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NASA says the moon landing lab will be demolished next year in 1969



The building, where the Apollo 11 crew was quarantined after its historic landing on the moon five decades ago, will be demolished in 2020 and replaced by an energy-efficient building, NASA said on Tuesday.

The Lunar Acceptance Laboratory at Johnson Space Center in Houston, Texas was purpose-built in 1967 to shelter Neil Armstrong and his crew after returning from the moon until NASA determined they were not have contracted any infectious diseases. The crew was quarantined for three weeks while NASA scientists began studying their first set of lunar rocks there

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The building collapsed and is now non-removable, the Houston Chronicle reported on Tuesday.

  A room at the Lunar Reception Laboratory at Johnson Space Center in Houston, where Neil Armstrong was quarantined upon his return from the moon.

A room at the Lunar Reception Laboratory at the Johnson Space Center in Houston, where Neil Armstrong was quarantined upon his return from the moon.
(John Shapley / Houston Chronicle via AP)

Since the last flight of the Apollo program in 1972, the building has been used specifically for astronaut health projects. But an economic analysis from 2015 determined that the structural and electrical problems of the historic building could not be eliminated.

Dallas-based HDR Architecture received a $ 5.7 million contract to design the lab's replacement.

"I just hate to see what this building is and what we did here 50 years ago," said Judy Olton, a curator at the Space Center.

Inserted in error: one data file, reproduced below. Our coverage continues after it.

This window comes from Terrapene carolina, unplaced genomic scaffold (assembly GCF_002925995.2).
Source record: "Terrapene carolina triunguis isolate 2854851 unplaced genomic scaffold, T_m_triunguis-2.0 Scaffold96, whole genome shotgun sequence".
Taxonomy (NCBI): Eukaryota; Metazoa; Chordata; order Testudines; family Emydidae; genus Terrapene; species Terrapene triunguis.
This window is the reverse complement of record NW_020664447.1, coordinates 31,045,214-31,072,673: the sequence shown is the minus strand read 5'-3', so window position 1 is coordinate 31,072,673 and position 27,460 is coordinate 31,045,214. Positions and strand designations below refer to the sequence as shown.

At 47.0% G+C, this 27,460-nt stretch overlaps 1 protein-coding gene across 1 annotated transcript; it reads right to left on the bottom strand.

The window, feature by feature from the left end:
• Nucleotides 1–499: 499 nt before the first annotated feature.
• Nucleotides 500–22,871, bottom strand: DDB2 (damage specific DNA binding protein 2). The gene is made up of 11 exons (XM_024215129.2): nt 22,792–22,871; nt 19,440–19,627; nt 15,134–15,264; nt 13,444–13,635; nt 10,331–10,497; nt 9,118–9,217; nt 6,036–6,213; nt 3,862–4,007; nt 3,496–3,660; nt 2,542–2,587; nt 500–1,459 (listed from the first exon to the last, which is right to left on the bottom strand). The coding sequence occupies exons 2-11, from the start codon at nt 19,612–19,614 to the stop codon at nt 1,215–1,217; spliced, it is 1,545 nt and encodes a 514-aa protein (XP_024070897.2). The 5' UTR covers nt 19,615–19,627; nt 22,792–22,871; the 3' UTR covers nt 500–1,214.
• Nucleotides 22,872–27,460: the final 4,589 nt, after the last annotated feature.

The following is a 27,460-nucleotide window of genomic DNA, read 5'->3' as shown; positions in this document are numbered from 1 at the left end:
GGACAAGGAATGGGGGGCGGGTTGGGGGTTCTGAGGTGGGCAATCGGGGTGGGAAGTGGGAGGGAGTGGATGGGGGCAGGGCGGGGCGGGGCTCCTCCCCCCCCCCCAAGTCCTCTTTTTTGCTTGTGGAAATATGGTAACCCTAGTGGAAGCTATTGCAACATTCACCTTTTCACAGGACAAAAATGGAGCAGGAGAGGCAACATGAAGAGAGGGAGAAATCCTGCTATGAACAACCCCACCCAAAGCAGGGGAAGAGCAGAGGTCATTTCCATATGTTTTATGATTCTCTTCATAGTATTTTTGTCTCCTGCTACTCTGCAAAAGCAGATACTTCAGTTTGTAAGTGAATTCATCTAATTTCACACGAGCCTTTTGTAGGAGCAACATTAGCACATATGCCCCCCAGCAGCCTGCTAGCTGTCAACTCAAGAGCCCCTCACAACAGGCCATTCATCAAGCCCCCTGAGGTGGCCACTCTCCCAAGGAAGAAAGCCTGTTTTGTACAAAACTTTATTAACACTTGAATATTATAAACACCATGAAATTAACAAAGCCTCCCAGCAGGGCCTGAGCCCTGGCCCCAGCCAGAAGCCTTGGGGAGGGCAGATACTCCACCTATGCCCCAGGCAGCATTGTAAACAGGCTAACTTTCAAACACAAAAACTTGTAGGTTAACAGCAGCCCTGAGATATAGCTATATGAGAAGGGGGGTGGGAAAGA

This Monday, September 16, 2019 photo shows many buttons and other missing items that were taken as souvenirs by staff at the Lunar Reception Laboratory at Johnson Space Center in Houston.

This Monday, September 16, 2019, shows many buttons and other missing items that were taken as souvenirs by staff at the Lunar Reception Laboratory at Johnson Space Center in Houston.
(John Shapley / Houston Chronicle by AP)

Johnson's Historic Preservation Officer Sandra Tetley stated that she intends to save the original stairs, columns and walkways, and as much equipment as possible inside the building.

"But it's a shame to lose the building," Tetley said.

Everett Gibson, a senior scientist at Emeritus in Johnson, works in the lab during Apollo 12 to 17.

Click here for the FOX NEWS application [19659004] Just months after the 50th Anniversary celebrations the first lunar steps by Apollo 11 astronauts, Gibson said it was difficult to see the building walk, but that saving it for historic purposes would be too expensive. He is also not sure that there is still a public interest.

"Sometimes in life we ​​have to make tough decisions and I don't know what you can do with it," he said. "It's sitting there rotting and the cost of continuing it is downright terrifying. I don't think it's exciting for a man and a woman on the street."

The Associated Press contributed to this report,


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